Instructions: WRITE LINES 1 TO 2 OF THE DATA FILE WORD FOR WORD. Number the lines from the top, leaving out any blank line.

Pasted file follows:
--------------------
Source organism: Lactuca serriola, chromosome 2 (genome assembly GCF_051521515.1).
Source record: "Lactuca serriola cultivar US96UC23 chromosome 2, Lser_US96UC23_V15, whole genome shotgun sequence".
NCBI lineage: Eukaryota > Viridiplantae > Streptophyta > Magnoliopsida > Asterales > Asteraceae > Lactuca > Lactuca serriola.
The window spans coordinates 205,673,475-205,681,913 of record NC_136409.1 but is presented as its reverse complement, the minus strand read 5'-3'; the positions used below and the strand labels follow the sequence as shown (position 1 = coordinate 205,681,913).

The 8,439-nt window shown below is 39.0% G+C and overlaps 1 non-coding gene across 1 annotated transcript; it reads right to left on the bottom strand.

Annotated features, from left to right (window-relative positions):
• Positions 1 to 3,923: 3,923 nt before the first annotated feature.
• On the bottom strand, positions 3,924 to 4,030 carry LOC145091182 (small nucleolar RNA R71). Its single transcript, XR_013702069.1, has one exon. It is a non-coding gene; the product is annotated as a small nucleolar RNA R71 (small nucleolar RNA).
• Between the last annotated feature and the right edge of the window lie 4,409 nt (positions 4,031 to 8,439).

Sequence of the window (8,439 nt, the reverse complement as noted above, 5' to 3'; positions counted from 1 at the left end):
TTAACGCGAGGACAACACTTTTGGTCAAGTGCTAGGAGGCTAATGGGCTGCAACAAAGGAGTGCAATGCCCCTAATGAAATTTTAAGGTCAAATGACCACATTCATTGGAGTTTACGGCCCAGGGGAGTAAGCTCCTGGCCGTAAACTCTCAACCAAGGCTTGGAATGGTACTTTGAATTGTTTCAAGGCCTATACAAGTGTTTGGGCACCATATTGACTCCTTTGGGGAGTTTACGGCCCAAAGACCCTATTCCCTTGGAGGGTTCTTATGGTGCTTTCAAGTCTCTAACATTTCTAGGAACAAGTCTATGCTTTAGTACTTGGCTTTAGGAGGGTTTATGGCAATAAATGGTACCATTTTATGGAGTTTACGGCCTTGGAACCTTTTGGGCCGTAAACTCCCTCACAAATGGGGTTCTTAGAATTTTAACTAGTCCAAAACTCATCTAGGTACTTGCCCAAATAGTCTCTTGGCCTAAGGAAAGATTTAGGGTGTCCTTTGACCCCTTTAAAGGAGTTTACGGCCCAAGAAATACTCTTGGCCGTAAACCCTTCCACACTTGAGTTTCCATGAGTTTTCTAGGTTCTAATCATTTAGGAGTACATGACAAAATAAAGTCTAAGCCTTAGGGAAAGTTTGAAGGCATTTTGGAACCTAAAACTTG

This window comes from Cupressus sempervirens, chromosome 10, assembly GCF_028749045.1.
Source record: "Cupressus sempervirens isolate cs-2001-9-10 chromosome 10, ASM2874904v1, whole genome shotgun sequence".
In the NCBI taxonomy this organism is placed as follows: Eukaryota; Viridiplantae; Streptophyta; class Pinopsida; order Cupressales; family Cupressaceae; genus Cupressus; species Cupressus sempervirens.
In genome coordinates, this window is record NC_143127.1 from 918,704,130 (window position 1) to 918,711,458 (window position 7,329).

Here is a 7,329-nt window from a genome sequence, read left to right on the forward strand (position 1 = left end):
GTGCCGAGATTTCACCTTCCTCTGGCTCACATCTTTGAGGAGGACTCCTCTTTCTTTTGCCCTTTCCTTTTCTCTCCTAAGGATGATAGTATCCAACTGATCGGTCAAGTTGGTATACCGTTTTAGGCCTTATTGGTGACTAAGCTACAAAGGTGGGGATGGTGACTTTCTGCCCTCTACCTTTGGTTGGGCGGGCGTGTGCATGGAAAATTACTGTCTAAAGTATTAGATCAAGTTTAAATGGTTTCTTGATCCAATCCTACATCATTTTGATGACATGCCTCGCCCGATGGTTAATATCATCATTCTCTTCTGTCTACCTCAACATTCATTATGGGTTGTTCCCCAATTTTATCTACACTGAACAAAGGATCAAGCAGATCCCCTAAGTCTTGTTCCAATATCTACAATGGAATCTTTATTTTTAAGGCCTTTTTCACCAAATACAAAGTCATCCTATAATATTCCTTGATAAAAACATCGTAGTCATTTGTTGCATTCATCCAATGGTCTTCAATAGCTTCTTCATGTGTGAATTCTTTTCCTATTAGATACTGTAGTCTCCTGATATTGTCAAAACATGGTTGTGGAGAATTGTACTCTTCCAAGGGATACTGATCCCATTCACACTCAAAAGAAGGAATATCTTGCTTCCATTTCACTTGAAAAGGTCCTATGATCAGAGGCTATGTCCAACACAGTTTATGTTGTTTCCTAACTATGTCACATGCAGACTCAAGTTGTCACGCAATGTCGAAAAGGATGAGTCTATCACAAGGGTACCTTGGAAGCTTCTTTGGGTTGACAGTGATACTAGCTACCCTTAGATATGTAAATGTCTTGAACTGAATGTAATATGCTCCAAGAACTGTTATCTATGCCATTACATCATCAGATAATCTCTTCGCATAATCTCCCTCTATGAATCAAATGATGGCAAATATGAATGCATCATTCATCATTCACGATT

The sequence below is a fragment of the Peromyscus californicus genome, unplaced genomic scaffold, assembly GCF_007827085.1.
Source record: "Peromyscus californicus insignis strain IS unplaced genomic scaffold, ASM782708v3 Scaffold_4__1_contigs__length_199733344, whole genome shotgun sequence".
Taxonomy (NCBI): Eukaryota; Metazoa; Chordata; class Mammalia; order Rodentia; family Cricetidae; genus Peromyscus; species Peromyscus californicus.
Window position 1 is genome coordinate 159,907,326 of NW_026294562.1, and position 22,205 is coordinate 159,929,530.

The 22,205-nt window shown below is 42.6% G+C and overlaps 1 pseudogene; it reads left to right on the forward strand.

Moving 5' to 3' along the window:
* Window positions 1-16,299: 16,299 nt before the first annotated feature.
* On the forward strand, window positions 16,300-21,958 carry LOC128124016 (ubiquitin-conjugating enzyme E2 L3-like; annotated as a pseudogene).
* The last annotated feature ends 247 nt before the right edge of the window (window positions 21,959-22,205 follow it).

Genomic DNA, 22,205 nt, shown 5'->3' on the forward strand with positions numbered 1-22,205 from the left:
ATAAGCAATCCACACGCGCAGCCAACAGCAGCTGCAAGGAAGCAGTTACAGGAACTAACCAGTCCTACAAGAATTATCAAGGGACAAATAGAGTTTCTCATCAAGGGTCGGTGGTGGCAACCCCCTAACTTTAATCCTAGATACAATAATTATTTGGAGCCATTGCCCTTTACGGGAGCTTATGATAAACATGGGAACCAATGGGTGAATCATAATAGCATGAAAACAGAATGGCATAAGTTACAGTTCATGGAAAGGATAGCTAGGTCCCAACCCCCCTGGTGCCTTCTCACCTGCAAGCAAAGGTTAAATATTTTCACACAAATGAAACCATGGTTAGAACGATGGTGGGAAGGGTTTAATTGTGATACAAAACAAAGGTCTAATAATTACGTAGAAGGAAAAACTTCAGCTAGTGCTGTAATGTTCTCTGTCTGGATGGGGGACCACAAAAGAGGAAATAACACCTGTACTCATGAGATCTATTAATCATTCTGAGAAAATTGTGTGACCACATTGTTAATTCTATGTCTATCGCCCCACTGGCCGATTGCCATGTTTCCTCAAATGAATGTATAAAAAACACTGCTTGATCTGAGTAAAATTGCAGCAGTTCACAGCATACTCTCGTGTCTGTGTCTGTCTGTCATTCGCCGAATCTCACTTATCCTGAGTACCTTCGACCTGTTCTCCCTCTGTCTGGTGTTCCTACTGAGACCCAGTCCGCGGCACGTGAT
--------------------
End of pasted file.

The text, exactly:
Source organism: Lactuca serriola, chromosome 2 (genome assembly GCF_051521515.1).
Source record: "Lactuca serriola cultivar US96UC23 chromosome 2, Lser_US96UC23_V15, whole genome shotgun sequence".